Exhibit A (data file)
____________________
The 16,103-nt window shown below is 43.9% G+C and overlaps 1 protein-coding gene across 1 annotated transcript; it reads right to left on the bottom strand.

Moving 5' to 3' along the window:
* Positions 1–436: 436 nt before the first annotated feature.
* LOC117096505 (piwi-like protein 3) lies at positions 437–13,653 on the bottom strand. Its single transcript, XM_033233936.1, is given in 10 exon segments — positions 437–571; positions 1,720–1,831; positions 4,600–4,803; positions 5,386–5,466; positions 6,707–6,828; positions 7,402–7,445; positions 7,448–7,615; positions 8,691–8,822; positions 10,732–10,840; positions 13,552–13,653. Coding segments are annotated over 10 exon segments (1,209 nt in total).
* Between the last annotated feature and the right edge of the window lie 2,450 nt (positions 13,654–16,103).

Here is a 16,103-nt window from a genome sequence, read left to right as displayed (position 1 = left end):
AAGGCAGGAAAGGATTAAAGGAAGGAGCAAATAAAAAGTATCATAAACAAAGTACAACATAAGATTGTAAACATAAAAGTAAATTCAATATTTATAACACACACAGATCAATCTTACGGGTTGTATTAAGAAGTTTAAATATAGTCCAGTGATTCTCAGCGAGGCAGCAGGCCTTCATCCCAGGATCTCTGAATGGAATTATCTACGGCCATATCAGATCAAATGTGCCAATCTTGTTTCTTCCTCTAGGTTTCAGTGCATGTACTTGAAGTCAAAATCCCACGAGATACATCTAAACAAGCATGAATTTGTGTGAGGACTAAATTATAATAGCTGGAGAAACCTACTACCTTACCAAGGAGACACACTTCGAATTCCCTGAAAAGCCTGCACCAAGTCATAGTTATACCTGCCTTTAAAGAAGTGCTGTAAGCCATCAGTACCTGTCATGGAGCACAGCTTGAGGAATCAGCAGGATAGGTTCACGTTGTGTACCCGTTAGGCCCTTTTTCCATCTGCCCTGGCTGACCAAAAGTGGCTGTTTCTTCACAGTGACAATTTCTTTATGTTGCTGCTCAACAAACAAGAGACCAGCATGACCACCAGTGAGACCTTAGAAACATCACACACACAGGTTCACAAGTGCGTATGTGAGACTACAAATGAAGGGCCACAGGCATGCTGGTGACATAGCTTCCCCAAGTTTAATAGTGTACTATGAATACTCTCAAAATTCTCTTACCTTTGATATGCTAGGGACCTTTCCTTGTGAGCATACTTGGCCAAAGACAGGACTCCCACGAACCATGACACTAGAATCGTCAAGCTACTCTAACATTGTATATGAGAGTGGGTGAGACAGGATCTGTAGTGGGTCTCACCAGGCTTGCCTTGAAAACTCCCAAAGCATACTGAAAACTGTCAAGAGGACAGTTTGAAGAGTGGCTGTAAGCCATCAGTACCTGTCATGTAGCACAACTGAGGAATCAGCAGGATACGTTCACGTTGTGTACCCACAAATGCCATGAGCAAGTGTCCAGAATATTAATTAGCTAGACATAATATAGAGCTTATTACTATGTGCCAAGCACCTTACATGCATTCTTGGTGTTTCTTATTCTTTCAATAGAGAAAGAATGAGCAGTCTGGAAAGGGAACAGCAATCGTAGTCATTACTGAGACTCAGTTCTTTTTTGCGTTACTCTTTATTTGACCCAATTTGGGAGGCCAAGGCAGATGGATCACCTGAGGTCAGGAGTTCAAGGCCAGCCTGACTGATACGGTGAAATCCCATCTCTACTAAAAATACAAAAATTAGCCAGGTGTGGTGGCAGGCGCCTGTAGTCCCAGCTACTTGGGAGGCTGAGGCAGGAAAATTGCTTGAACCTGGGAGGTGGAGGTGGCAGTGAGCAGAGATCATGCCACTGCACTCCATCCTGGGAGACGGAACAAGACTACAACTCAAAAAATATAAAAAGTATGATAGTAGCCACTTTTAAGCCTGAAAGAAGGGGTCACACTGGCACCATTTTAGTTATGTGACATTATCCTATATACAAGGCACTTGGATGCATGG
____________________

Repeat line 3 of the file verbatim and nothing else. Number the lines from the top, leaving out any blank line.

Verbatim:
* Positions 1–436: 436 nt before the first annotated feature.